Blackjack is the #1 table game in any casino, and it's probably more popular than any game besides the slot machines. The good news is that with a little bit of effort, you can learn how to play at an expert level without ever having to go to blackjack school. But it's nice to know that such resources exist for those who want to take advantage of them.
I started playing blackjack online, but I've since graduated to counting cards at real casinos. I learned everything I need to know from books and websites. I did not spend money on a blackjack school. But that doesn't mean investing in such an education is a bad idea.
I just wanted to point out that you don't NEED a school for this purpose.
Not every player is interested at playing at a professional level or even getting an edge when playing against the house. Plenty of recreational players are happy to just play one of the few games in the casino with a house edge of less than 1%. Recreational players DEFINITELY don't need any kind of formal education in the game.
The rest of this post takes a look at some of the many resources available that cost very little when compared to online schools.
Not everyone has the self-discipline to learn everything they need from reading a book about blackjack. But if you're a good reader and studious, you can learn what you need to know about the game. Read the book, practice at home on your computer (or at your kitchen table), then take a shot at the casinos.
I'm especially fond of books by Stanford Wong and Arnold Snyder. Sklansky on Blackjack by David Sklansky is also excellent—in fact, it contains my favorite approach to learning basic strategy.
You can avoid the cost of a blackjack school by using some of the free trainer programs available online. These are usually playable games that use your browser. You don't need to download any software to take advantage of these games.
Other trainers are downloadable apps that you can use on your laptop, desktop, mobile phone, or tablet. These offer several advantages—usually in the form of more robust training. Many of these are free, but you can also find some trainers that cost a little bit of money. It's cash well spent if you can learn how to improve your game from it.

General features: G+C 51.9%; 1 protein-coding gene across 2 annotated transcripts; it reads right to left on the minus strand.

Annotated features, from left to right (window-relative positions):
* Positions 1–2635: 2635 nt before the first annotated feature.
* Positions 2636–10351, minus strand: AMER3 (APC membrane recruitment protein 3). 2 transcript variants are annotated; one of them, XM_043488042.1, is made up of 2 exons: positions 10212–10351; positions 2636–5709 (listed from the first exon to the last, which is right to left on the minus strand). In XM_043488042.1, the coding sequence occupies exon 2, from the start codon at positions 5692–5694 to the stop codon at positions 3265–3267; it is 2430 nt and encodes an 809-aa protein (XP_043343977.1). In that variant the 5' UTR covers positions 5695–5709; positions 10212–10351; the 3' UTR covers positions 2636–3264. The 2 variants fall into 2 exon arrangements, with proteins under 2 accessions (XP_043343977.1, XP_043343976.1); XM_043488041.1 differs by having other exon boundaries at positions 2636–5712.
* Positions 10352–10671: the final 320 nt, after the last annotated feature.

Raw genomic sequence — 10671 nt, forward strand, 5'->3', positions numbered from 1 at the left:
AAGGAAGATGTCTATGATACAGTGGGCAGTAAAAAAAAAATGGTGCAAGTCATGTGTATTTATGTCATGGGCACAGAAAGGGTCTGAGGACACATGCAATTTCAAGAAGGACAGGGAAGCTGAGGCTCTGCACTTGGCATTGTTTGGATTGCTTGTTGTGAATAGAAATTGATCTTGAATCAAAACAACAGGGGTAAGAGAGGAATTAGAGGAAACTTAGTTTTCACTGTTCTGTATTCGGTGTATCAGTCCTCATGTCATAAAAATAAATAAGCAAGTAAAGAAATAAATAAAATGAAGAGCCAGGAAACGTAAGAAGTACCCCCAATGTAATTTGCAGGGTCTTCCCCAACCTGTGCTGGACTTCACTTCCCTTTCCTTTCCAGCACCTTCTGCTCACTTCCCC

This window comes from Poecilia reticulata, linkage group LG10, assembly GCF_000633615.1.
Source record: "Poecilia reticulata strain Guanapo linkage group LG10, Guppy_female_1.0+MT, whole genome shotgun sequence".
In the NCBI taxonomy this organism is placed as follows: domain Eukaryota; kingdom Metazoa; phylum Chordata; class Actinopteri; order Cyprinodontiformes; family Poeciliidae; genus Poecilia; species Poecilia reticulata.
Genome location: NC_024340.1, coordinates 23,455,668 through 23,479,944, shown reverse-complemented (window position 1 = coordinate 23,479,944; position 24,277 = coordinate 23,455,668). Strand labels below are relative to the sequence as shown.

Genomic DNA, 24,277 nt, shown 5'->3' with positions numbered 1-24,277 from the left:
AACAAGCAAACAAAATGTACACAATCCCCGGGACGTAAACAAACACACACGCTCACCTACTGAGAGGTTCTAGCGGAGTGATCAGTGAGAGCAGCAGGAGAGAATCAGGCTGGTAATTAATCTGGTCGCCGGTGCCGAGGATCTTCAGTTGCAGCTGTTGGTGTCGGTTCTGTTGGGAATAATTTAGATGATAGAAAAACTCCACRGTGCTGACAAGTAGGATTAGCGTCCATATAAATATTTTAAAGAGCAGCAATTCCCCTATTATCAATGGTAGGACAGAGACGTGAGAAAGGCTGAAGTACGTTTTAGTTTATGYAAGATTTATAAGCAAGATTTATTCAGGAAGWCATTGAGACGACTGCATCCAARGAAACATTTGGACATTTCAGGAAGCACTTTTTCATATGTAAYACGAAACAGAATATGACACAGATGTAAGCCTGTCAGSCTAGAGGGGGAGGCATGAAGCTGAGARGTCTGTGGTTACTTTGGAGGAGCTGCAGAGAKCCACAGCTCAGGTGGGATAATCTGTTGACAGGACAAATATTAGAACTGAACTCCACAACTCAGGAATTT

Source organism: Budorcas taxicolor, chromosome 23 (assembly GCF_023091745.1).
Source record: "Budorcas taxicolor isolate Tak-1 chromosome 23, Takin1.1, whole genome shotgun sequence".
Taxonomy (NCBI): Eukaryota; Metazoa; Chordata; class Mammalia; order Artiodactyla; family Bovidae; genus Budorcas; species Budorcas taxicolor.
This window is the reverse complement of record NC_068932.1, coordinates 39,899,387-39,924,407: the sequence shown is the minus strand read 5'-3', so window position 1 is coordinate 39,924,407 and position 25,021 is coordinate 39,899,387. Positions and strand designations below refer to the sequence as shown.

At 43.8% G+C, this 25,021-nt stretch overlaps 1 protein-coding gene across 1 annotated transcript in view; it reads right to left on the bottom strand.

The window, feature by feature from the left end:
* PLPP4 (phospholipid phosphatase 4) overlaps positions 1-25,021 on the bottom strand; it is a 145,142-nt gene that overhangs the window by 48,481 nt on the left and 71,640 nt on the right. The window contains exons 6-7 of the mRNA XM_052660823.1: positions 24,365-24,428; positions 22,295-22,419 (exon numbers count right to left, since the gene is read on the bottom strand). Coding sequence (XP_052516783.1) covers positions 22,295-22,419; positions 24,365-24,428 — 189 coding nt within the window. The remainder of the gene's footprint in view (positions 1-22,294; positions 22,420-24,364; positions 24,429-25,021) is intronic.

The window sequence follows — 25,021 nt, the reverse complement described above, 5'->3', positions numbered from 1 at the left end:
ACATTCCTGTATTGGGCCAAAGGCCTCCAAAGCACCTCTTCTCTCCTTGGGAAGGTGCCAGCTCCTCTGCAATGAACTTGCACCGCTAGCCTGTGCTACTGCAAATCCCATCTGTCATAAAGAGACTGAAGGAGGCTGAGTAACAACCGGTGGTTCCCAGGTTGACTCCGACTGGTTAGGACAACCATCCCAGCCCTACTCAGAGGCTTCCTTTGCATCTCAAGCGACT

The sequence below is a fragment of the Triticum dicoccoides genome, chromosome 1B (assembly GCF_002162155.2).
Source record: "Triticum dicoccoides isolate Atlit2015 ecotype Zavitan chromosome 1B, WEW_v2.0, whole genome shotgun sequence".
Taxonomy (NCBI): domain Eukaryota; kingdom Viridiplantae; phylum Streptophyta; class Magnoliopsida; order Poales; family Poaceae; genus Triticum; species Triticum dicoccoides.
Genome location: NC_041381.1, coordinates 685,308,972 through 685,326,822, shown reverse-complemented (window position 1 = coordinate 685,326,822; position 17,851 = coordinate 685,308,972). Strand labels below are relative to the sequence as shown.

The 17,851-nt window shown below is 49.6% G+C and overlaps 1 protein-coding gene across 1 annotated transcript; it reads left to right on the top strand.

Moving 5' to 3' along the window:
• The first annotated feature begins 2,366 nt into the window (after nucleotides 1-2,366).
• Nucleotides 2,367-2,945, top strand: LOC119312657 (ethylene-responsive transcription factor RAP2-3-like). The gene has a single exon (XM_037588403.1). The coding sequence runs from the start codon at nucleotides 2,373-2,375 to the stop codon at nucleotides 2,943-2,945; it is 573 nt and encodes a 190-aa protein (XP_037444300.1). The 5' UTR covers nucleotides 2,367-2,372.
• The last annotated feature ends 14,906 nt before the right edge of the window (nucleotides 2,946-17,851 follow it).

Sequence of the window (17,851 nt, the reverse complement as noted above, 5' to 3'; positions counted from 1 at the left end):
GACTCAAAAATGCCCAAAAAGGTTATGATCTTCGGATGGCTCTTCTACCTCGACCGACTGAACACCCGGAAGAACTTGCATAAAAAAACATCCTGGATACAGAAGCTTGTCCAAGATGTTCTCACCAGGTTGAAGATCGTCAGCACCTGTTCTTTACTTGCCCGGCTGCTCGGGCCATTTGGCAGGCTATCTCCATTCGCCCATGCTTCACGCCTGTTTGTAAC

For the most part, these trainers are programmed to improve your ability to use basic strategy. But you can occasionally find software to help you with card counting, too.
Most online casinos offer free blackjack games as well as their real money games. This enables you to practice in a realist environment without having to risk any of your own money. I'm a big fan of this practice, and most modern Internet casinos deal a fair game that plays out as if you were using a real deck of cards.
The only drawback to these games is that they ARE marketing tools for the Web casinos. After you play for a while, especially if you're winning, the program will encourage you to sign up for the casino's real money games. If you have trouble saying no to such ads, you might want to avoid these kinds of free games.
On the other hand, I like to play blackjack for real money online, too. You can find plenty of options, even if you live in the United States. And I don't know anyone who has EVER been indicted, arrested, or convicted of a crime related to playing blackjack online for real money.
One type of Internet blackjack that is never available for free is the new live dealer style game. The casinos have to pay these dealers, so it's just not worth it to them to let you play for free. You can always play the games that are animated and dealt by a random number generator.
If you do play in a live dealer casino online, be sure to take full advantage of the chat functionality. That's a big part of the fun. I love interacting with other players from around the world.
If you want to accelerate your learning, or if you're having trouble using a combination of these other educational techniques to get your game to where you want it to be, investing in a blackjack school might be a sound investment. The surest way to lower the house edge is to get real instruction from a real expert.
Of course, you can attend some of the classes that the casinos hold explaining how to play their various table games. But these kinds of classes aren't going to show you how to count cards or get an edge over the casino. No casino manager in his right mind would allow his dealers to offer something like that.
Most schools offer a similar curriculum. You first learn the basics of how to play. Then you study basic strategy. Then you learn why card counting works. Finally, you study card counting and go into action.
These schools cover other topics you might not even think of, like how to manage your bankroll or how to manage a card counting team. And counting cards isn't the only advantage play in blackjack. You can also use techniques like shuffle tracking and dealer tells to get an edge over the house.
Blackjack schools can shorten your learning curve, but you can learn everything you need to know about playing and winning blackjack elsewhere for less. Attending some kind of school, even an online school, costs money, time, and effort. So do books. And even if you only use free resources to get the education you need, you're out the time spent on those resources.
I think blackjack is a worthy avocation, but only you can decide if getting better at the game faster is worth the extra effort and cost involved.